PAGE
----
Published January 17, 2011 - 9:05am
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2010 could have been labeled as the year of the Junior College Transfer in College Football. The Junior College Transfer, or in recruiting circles, the JUCO. If you don’t follow a lot of recruiting then these terms can seem confusing. Most of the time Junior College guys are there for a couple reasons. Either they did not make the grades out of high school to get into college, or things did not work out with the player at his first school and he goes the JUCO route in hopes for a second chance. Most of these guys get to campus with three years to play two.
For years, Bill Snyder at Kansas State took lots of criticism for signing JUCO players, and he still does sign Junior College guys all the time. After the season that Auburn’s Nick Fairley and Cam Newton had, I don’t think anyone will be saying much about signing JUCO transfers. Newton and Fairley were two of the biggest players in college football this year, and both of them were JUCO’s. Fairley had trouble getting into school, and he went to a Junior College right out of high school. Newton, on the other hand, started out at Florida and had trouble in Gainesville. From Gainesville, he went to a Junior College for a year, and then got his second chance at Auburn.
The argument against a JUCO guy is that those players did not come up through the ranks of the program, and they are usually not leaders on the team. However, most coaches feel that the positives far exceed the negatives, when it’s done right. Most JUCO players are recruited for situations where teams have an immediate need, and SEC coaches don’t normally sign a JUCO player unless he can come in and start immediately. In years past, coaches have brought these guys in mostly on the offensive and defensive line, because they are older and strong enough to play in the trenches of the SEC. However, recently the SEC has seen the emergence of JUCO guys coming in and playing at the skill positions.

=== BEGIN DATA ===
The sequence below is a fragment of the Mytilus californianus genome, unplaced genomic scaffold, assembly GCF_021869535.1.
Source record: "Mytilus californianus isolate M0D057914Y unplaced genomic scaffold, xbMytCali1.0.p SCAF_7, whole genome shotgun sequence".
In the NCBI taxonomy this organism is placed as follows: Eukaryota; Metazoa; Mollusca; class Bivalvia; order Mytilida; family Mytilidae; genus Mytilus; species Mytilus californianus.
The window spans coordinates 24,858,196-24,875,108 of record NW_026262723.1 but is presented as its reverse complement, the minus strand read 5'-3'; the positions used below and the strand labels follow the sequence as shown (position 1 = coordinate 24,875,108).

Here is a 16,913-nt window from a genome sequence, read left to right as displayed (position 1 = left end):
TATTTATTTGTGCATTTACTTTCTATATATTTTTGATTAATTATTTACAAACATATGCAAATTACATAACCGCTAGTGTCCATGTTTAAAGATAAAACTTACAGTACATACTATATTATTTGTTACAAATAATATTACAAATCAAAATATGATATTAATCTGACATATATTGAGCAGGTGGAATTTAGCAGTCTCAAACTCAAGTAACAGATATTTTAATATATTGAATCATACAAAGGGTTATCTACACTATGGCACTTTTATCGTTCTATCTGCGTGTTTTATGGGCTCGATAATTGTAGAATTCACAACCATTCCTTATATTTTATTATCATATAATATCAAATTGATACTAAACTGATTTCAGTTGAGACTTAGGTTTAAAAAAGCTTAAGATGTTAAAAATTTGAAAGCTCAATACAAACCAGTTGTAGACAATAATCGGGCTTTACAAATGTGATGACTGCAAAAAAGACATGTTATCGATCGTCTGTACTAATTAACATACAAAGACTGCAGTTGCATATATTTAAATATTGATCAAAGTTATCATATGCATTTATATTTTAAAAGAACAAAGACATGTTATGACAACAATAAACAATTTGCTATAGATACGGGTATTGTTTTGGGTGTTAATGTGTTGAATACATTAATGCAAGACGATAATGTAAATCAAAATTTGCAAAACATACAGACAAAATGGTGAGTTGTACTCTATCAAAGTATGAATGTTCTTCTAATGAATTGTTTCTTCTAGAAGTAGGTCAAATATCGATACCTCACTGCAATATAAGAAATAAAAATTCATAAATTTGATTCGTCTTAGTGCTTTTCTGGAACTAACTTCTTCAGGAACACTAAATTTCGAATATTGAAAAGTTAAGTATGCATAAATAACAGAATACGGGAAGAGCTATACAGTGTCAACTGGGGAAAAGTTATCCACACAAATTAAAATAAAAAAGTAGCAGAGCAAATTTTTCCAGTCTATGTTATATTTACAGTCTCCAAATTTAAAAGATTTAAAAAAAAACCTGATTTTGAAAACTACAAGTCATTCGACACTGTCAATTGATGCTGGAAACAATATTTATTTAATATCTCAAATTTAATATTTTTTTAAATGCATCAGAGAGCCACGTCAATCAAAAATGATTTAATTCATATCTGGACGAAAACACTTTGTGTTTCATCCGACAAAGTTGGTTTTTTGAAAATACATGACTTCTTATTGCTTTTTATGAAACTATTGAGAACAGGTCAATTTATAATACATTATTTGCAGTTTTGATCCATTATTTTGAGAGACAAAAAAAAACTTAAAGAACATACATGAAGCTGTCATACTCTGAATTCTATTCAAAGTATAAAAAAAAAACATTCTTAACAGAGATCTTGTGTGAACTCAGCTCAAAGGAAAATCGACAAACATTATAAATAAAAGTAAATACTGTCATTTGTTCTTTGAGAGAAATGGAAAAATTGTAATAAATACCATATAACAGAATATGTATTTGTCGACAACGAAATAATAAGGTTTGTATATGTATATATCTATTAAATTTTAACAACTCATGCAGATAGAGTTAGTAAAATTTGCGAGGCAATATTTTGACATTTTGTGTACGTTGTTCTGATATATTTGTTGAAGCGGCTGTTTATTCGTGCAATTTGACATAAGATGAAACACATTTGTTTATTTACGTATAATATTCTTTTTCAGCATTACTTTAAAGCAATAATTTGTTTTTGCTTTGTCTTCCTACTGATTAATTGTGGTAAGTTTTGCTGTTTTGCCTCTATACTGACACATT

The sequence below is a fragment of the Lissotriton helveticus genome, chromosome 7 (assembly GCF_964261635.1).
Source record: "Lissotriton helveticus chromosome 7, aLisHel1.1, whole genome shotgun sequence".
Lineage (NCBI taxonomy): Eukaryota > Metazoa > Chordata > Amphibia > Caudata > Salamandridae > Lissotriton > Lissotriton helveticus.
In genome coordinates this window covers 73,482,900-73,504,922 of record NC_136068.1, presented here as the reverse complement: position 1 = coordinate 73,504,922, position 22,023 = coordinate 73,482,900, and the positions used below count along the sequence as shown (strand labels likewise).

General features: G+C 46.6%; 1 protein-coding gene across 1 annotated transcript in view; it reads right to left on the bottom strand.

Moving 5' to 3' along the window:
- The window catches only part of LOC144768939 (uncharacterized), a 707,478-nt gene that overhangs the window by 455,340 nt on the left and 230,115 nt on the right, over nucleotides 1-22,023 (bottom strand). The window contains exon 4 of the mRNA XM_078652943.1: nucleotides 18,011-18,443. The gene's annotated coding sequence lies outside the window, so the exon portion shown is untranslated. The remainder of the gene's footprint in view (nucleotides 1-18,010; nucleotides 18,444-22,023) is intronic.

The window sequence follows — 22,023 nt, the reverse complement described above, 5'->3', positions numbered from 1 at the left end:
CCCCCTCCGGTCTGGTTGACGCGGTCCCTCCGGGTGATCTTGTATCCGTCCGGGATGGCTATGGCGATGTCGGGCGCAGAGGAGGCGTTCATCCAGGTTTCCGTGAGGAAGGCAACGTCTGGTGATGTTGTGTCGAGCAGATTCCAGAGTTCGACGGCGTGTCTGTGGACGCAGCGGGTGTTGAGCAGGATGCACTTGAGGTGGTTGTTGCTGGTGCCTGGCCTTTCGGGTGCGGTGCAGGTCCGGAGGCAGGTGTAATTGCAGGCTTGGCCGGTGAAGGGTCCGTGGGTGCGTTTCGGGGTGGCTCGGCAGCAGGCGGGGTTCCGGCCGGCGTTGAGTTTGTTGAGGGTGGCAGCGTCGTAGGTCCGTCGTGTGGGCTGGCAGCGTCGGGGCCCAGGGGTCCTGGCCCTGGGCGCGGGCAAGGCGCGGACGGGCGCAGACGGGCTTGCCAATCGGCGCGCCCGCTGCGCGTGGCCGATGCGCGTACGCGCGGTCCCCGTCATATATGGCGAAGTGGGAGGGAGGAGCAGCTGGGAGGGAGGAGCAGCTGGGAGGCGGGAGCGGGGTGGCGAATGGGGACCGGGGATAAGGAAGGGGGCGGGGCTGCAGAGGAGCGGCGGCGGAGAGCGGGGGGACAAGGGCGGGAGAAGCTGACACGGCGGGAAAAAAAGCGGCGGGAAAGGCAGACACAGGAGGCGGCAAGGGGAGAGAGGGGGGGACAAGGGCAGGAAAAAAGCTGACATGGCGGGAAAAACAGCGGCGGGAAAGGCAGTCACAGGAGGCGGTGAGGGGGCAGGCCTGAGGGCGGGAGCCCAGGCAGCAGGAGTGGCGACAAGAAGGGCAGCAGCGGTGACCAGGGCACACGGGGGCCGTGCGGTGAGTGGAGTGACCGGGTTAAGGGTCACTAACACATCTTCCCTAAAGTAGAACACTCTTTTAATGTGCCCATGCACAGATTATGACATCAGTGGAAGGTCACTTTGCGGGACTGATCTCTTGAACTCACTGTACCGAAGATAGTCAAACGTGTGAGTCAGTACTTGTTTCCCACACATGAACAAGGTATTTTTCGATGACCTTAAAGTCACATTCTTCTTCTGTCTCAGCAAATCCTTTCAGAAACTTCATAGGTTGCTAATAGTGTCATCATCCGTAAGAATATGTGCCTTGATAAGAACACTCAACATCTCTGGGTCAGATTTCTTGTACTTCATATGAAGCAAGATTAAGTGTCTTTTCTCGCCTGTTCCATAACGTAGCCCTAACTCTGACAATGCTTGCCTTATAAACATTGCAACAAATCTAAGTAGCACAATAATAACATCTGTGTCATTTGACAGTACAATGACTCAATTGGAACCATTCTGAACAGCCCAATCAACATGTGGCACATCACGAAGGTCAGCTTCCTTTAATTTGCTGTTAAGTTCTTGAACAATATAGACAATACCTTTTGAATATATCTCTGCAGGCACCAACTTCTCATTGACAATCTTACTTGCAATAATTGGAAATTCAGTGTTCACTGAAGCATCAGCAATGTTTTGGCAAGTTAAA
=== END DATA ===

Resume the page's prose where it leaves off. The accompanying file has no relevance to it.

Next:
Cam Newton, as a JUCO transfer, probably had the greatest impact on any team ever seen from a Junior College Transfer. He took an above average program at Auburn, and turned them into National Champions. It does make some Auburn fans upset to say that Cam made that team, but if Cam had gone to any other team in the SEC besides Vanderbilt, that team would have won the SEC. I believe there is no “I” in team, but I know there is a “CAM” in ChAMpionship.
While programs will still be founded on recruits coming straight out of high school, no doubt Junior College Transfers will be a staple of the College Football World. After the success of Newton and Fairley, this topic is too interesting not to talk about. In the past three years, SEC teams have signed 69 Junior College Transfers. Let’s take a look at which ones have had the biggest impact on their respective team.
2010 Recruiting Class
Cam Newton (Auburn) – 2854 Passing Yards, 30 Touchdowns – 1473 Rushing Yards, 20 Touchdowns, Won the Heisman Trophy and National Championship.
Matt Simms (Tennessee) – Simms may not have had a great campaign this year at Tennessee, but he does provide a good backup to Bray next year
2009 Recruiting Class
James Carpenter (Alabama) – Started every game at Left Tackle for the Crimson Tide from the day he stepped on campus. Helped to win a National Championship and blocked for Ingram’s Heisman Campaign
Nick Fairley (Auburn) – Played in 2009, but shined in 2010. In 2010 had 56 Tackles, and led the SEC in sacks with 12. Was to Auburn’s Defense, what Cam Newton was to the Offense.
Chris Matthews (Kentucky) – In 2010 accounted for 925 receiving yards and 9 touchdowns.
Pernell McPhee (Miss. State) – In the past two years MchPhee has 88 tackles and 7 sacks.
2008 Recruiting Class
Terrance Cody (Alabama) – Only accounted for 51 tackles in two seasons, but was an immovable force in the middle. Cody’s presence was huge in the 2009 campaign.
Chris Todd (Auburn) – May not have been Auburn’s best QB ever, but helped Auburn through some tough times.
*Feel free to comment and add names I missed, or add any impact JUCO’s prior to 2008.